"metadata" that’s collected "incidentally."
The National Security Agency is tracking more than just our Google searches, emails and text messages, according to a new report.
The NSA also tracks the location data from hundreds of millions of mobile phones around the world, according to the Washington Post.
In all the agency collects and stores five billion call records a day, the Post reported.
This latest leak comes from documents provided by leaker Edward Snowden as well as interviews with US intelligence officials. Clearly, the revelation has some disturbing implications.
Hide your kids, hide your phones, they’re tracking everybody out here
The location data that the NSA is allegedly collecting daily allows the agency to track people’s movements and map out their relationships in ways never seen before.
Since phone users’ location data is "metadata" that’s collected "incidentally," it’s not considered to be protected by the Fourth Amendment of the US Constitution.
The amendment is meant to guard against unreasonable searches and seizures and requires warrants to be sanctioned by a judge and supported by probable clause.
What’s more, officials reportedly claimed that the bulk of location tracking occurs outside the US.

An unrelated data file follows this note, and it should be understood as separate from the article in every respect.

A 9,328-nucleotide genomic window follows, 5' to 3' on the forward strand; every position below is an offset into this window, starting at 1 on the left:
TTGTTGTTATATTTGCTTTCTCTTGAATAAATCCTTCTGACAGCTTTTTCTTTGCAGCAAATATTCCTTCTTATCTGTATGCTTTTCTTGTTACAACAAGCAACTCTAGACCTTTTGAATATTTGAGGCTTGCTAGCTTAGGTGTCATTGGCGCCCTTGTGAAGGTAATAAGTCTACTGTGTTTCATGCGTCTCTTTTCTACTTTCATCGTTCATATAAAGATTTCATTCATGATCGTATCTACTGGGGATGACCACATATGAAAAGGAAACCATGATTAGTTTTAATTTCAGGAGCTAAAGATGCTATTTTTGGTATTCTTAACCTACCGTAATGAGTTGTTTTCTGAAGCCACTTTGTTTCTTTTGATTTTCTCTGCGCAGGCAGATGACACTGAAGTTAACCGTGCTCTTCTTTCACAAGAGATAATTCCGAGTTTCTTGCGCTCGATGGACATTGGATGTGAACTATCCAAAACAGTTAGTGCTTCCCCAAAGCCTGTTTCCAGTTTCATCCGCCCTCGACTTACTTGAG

US officials said that the location data collection programs the NSA uses are within the organization’s legal rights, and that they’re "intended strictly to develop intelligence about foreign targets."
A bigger boat
But the NSA is collecting so much location data that it’s reportedly spent the last year and a half upgrading its systems to provide greater storage capacity (its database is rumored to be around 17 terabytes already).
The agency apparently needs to collect data on a planetary scale for its algorithms to be able to accurately track targets’ relationships.
The report claimed the data is collected with the help of corporations around the world that are referred to in internal NSA documents by awesome codenames like "ARTIFICE" and "WOLFPOINT."
Did the Washington Post just leak the plot of the next Bond movie, or are things really this bad?
- The NSA said earlier this year that it analyzes only a teeny bit of daily global internet traffic.